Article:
Okay, you are here on the site of a company that writes for the web, and you are browsing through their blogs, getting a feel of their writing style and quality. You scan through a couple of the articles but don’t read through them all… Even the ones you browse through. Because, let’s be honest, no one has the time to read a wall of text, especially while surfing the internet.
Whether you stumbled upon the site while searching for something else on Google or you were looking for a content writing company for their services, you would not sit and read through everything you came across online. Let’s stop and think about what you would read and what you wouldn’t. This would give us an idea about the sort of content you would need for your own website.
1) Wall of Text v/s Short paragraphs: To even the most battle-hardened veteran reader, looking at a block of words, which have no paragraph breaks, can seem quite depressing. Large blocks of text can seem tedious and boring, even though they might end up being a very interesting read.
On the other hand, when you see a page with small paragraphs, you are more inclined to go through it. The page seems less claustrophobic and more inviting. The friendly breaks seem to say to you, ‘Welcome, Brave Researcher! Come and partake of the Feast of Many Courses!’.
No matter how inane the article itself may be, just by being welcoming and easy on the eye, it can persuade you to stay *just* a little bit longer!
2) Lists v/s Essays: Alright, be honest and tell me, would you have stopped to read this article if it was titled “Writing for the Web: What every Content Writer Should Know”, instead of “Writing for the Web: 4 Points that a Web Content Writer Should Never Forget!”
The very fact that the heading mentions how many points this article is going to expound upon, makes it more tempting to read. You think to yourself, ‘How long can the writer go on if the title says 4 points?’ Just by breaking up my story into manageable bites, I have made you more likely to read it.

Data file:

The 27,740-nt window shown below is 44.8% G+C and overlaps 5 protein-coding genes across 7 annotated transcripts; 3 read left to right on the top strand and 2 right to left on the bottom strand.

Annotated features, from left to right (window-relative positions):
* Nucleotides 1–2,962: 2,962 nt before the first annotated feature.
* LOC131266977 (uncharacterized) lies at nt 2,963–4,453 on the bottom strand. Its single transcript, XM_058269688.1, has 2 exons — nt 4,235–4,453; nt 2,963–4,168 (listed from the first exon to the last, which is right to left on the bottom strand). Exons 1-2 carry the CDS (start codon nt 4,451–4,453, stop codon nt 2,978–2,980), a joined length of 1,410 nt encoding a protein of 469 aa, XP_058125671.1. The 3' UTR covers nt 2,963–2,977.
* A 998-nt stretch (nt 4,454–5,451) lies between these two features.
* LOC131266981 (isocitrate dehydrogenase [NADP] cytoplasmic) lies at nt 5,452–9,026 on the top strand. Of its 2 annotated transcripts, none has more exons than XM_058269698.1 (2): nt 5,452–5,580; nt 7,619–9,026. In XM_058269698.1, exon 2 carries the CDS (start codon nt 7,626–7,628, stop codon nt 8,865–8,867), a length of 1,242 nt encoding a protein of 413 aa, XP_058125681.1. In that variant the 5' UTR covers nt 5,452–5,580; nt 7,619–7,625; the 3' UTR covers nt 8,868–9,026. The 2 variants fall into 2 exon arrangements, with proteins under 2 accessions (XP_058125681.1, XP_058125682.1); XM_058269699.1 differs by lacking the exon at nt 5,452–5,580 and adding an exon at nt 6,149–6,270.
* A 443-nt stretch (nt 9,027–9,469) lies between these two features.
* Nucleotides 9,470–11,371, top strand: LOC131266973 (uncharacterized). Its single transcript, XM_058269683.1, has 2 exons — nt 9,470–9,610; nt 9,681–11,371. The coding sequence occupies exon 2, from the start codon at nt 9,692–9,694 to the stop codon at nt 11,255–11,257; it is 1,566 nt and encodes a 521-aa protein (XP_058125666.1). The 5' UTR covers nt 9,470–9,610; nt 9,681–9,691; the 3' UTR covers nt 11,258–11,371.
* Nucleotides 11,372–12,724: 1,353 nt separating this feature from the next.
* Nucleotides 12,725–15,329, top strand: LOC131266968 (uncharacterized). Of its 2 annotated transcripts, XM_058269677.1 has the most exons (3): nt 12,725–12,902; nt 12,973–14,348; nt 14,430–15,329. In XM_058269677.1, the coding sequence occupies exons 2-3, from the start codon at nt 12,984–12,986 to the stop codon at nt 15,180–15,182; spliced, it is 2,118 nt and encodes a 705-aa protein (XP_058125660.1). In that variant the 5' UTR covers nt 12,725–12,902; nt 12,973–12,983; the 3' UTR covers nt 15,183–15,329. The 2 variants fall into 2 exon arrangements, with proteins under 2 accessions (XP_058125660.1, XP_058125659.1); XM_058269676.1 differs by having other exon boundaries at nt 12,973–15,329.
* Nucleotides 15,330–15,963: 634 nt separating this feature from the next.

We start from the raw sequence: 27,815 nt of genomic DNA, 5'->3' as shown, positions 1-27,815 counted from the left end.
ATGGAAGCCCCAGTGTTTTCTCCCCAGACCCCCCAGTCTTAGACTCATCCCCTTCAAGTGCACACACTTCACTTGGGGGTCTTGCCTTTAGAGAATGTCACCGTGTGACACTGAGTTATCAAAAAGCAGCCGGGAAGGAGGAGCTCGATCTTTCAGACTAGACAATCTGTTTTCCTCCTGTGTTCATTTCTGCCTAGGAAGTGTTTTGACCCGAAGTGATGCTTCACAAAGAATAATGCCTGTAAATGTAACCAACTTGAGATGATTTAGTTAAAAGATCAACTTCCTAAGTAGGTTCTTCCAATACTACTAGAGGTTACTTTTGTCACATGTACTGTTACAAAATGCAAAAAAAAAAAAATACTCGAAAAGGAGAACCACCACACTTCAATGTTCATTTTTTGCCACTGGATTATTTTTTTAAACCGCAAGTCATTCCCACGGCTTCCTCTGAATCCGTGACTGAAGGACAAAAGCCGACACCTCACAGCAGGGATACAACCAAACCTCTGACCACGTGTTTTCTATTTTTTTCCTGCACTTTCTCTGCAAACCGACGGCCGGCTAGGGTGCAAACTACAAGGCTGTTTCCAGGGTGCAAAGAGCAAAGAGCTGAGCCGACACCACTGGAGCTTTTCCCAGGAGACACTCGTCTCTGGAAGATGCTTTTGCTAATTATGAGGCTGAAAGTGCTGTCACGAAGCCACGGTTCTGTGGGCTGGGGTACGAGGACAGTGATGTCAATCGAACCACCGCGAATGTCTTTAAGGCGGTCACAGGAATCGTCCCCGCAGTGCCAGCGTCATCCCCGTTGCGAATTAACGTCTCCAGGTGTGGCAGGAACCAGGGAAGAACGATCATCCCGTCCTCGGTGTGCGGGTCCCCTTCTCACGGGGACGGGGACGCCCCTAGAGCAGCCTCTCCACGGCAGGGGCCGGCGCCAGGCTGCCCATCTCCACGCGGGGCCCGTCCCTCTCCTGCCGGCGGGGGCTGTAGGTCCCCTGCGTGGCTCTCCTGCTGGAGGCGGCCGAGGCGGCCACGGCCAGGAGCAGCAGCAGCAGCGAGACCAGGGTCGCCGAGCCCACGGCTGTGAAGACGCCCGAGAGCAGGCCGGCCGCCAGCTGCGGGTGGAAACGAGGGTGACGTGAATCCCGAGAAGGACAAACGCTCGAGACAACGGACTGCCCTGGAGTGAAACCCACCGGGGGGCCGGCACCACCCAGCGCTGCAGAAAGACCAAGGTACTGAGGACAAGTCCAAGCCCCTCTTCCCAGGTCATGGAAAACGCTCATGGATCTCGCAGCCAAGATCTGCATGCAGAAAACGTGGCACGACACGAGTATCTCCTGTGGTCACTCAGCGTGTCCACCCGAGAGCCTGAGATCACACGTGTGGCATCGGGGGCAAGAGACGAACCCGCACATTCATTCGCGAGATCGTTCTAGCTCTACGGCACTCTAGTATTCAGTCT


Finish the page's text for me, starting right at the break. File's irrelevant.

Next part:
On the other hand, try imagining yourself following a long essay where the points, though well laid out, are all inside that depressing wall of text that we mentioned earlier. I know I would not want to read something like that!
3) To the Point v/s Long-winded arguments: What we forget while we write for the internet is that writing for the print media is very different from writing for the web. Especially in today’s times, when people are always in a hurry, one cannot stress the importance of getting to the point enough!
When I am surfing through the sea of articles available online, I read the first paragraph to see whether it sounds interesting enough to read, and whether it tells me about what I am about to read. A vague first paragraph (unless it is VERY intriguing) usually makes me think ‘I won’t miss much if I skip this’.
To be interesting enough to hold my attention, the points in the article should be clear, where each paragraph should contain a point and each point should build up to a conclusion that is already told to me in the first paragraph!
4) Simple Language v/s Verbose and Pretentious: Let us pretend that you have encountered a commentary written by an accomplished scribe who tries to enthral you with his prose and lexicology. At the same time, you also find an article that uses words that don’t send you running to dictionary.com thrice in each sentence. Which one would you read?
I know I would read the one which does not say ‘horripilation’ when it means ‘goose bumps’!
Using fancy words and high-brow language may be necessary in certain situations, but when writing for clients who want the masses to read their content, it makes better sense to write simpler articles that aim to hold the audience rather than show them how little they know!
Simplicity and quality are the keys to holding the attention of the audience, especially on the internet where there is always something more interesting to distract them. Keep this mantra in mind and you will find yourself with effective and productive web content!